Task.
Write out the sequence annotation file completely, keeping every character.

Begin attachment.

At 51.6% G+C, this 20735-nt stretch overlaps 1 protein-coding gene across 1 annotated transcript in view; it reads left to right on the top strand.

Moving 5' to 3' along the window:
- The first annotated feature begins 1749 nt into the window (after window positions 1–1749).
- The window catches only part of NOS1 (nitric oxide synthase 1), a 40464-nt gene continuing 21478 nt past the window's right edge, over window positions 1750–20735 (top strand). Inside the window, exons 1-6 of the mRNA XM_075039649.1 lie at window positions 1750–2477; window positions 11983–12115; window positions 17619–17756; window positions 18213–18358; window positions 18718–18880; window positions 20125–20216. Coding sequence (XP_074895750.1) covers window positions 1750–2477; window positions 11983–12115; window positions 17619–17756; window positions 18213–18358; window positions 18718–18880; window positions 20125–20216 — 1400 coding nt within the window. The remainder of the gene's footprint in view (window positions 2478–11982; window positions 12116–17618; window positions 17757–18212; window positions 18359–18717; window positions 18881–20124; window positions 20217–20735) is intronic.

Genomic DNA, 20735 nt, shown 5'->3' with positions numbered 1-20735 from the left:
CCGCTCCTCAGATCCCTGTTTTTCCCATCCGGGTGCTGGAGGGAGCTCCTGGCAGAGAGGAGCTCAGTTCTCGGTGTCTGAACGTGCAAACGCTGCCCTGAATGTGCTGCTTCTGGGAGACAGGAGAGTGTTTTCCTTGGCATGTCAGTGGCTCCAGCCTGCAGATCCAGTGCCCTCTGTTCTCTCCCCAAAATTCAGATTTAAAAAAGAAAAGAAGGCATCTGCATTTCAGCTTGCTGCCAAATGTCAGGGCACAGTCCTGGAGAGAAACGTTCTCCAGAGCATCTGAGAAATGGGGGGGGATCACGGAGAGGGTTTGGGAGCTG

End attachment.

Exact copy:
At 51.6% G+C, this 20735-nt stretch overlaps 1 protein-coding gene across 1 annotated transcript in view; it reads left to right on the top strand.

Moving 5' to 3' along the window:
- The first annotated feature begins 1749 nt into the window (after window positions 1–1749).
- The window catches only part of NOS1 (nitric oxide synthase 1), a 40464-nt gene continuing 21478 nt past the window's right edge, over window positions 1750–20735 (top strand). Inside the window, exons 1-6 of the mRNA XM_075039649.1 lie at window positions 1750–2477; window positions 11983–12115; window positions 17619–17756; window positions 18213–18358; window positions 18718–18880; window positions 20125–20216. Coding sequence (XP_074895750.1) covers window positions 1750–2477; window positions 11983–12115; window positions 17619–17756; window positions 18213–18358; window positions 18718–18880; window positions 20125–20216 — 1400 coding nt within the window. The remainder of the gene's footprint in view (window positions 2478–11982; window positions 12116–17618; window positions 17757–18212; window positions 18359–18717; window positions 18881–20124; window positions 20217–20735) is intronic.

Genomic DNA, 20735 nt, shown 5'->3' with positions numbered 1-20735 from the left:
CCGCTCCTCAGATCCCTGTTTTTCCCATCCGGGTGCTGGAGGGAGCTCCTGGCAGAGAGGAGCTCAGTTCTCGGTGTCTGAACGTGCAAACGCTGCCCTGAATGTGCTGCTTCTGGGAGACAGGAGAGTGTTTTCCTTGGCATGTCAGTGGCTCCAGCCTGCAGATCCAGTGCCCTCTGTTCTCTCCCCAAAATTCAGATTTAAAAAAGAAAAGAAGGCATCTGCATTTCAGCTTGCTGCCAAATGTCAGGGCACAGTCCTGGAGAGAAACGTTCTCCAGAGCATCTGAGAAATGGGGGGGGATCACGGAGAGGGTTTGGGAGCTG